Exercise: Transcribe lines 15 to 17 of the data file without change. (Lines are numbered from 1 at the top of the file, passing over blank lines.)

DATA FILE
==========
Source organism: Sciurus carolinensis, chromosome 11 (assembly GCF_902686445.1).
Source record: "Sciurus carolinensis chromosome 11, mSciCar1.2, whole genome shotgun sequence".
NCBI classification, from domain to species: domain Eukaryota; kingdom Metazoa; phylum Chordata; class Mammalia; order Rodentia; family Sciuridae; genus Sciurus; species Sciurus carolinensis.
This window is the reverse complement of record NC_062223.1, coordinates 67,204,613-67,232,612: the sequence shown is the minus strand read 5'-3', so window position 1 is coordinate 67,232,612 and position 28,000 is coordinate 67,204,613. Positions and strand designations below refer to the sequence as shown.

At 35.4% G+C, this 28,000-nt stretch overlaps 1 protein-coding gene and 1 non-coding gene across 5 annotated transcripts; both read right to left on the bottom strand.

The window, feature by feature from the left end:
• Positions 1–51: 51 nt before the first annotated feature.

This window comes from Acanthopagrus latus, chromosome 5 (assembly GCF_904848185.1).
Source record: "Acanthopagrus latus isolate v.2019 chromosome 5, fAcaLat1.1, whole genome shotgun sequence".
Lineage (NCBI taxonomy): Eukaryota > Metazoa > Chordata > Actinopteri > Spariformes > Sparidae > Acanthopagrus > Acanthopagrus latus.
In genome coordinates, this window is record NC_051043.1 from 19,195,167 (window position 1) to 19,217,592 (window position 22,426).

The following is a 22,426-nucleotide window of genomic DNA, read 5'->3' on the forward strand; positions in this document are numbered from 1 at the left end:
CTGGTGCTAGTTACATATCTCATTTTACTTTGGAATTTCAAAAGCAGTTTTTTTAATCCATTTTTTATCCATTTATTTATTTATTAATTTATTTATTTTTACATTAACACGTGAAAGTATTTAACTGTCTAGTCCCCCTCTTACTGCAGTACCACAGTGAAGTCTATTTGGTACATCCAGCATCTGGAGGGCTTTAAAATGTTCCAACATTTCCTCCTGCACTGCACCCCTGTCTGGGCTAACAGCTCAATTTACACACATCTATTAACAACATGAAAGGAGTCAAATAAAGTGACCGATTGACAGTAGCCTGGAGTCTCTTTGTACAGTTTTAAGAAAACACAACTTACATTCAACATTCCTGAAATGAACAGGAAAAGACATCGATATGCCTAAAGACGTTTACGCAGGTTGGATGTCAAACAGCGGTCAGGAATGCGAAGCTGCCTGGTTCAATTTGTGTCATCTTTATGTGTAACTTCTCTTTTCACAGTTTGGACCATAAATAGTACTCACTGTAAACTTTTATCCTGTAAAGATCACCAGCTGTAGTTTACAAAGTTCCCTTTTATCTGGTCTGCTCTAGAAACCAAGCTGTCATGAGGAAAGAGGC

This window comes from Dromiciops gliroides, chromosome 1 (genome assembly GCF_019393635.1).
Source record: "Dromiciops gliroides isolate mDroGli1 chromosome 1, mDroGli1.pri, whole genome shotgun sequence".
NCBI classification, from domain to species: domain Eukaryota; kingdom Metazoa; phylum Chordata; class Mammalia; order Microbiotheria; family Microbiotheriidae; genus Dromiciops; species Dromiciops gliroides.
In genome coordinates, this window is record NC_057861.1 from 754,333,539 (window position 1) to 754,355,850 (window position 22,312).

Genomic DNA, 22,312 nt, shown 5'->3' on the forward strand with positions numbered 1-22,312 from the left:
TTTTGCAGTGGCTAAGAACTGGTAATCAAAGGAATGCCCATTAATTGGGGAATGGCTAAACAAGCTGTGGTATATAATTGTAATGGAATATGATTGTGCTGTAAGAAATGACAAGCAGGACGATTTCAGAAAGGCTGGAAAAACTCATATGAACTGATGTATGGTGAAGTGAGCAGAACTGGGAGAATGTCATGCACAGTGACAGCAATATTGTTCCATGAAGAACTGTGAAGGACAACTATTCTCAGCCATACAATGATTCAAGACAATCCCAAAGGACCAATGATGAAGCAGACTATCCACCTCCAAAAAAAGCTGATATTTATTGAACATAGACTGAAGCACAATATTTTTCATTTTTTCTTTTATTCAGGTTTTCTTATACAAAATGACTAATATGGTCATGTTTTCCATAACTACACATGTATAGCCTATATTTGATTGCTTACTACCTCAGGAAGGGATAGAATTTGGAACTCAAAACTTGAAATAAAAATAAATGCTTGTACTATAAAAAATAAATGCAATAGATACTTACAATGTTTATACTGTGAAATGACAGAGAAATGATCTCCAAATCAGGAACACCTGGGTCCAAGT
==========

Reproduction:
Source record: "Dromiciops gliroides isolate mDroGli1 chromosome 1, mDroGli1.pri, whole genome shotgun sequence".
NCBI classification, from domain to species: domain Eukaryota; kingdom Metazoa; phylum Chordata; class Mammalia; order Microbiotheria; family Microbiotheriidae; genus Dromiciops; species Dromiciops gliroides.
In genome coordinates, this window is record NC_057861.1 from 754,333,539 (window position 1) to 754,355,850 (window position 22,312).